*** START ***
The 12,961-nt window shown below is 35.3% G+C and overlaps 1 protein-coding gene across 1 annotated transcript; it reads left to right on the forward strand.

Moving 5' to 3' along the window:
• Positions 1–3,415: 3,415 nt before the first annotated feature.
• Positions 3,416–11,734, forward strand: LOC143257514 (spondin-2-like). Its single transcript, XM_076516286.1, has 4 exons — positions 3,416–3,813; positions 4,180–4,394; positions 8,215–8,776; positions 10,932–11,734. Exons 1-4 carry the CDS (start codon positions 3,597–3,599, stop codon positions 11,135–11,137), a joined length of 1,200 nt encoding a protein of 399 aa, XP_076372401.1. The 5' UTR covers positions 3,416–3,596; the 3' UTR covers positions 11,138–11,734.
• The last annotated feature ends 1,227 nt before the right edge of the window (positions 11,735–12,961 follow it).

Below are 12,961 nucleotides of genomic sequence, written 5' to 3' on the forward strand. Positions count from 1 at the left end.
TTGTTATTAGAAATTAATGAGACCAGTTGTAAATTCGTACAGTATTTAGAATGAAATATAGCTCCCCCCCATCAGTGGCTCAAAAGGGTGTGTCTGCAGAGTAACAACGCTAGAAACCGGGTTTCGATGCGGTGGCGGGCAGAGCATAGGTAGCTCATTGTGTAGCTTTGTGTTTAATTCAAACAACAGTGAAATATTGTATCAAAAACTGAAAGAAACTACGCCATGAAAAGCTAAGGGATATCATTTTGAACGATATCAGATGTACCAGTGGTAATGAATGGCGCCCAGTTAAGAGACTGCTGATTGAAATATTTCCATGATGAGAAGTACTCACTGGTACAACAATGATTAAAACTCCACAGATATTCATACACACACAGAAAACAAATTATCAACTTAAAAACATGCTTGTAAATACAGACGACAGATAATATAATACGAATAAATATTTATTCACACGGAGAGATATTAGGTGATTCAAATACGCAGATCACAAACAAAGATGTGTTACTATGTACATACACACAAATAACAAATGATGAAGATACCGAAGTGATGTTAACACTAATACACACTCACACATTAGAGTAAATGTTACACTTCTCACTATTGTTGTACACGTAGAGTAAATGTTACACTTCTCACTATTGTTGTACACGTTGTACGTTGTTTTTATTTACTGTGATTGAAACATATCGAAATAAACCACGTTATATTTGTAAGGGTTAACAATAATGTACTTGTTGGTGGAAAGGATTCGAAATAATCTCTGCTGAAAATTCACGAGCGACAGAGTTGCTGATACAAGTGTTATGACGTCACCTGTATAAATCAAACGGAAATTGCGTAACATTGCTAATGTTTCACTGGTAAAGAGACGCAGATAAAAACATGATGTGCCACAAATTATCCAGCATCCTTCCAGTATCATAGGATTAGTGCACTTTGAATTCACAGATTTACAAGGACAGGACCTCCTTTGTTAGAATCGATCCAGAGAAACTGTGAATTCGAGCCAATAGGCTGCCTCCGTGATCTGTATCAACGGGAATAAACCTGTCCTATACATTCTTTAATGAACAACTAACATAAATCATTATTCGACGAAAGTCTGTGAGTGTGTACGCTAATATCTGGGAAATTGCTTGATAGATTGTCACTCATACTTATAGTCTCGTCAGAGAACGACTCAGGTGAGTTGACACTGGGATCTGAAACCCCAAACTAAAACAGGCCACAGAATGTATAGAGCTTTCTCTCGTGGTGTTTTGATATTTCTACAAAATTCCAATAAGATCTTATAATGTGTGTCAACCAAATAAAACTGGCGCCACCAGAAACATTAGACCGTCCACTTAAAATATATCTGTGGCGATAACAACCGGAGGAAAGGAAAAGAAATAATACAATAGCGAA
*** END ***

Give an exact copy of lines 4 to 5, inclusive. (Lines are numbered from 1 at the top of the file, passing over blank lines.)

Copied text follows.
• Positions 3,416–11,734, forward strand: LOC143257514 (spondin-2-like). Its single transcript, XM_076516286.1, has 4 exons — positions 3,416–3,813; positions 4,180–4,394; positions 8,215–8,776; positions 10,932–11,734. Exons 1-4 carry the CDS (start codon positions 3,597–3,599, stop codon positions 11,135–11,137), a joined length of 1,200 nt encoding a protein of 399 aa, XP_076372401.1. The 5' UTR covers positions 3,416–3,596; the 3' UTR covers positions 11,138–11,734.
• The last annotated feature ends 1,227 nt before the right edge of the window (positions 11,735–12,961 follow it).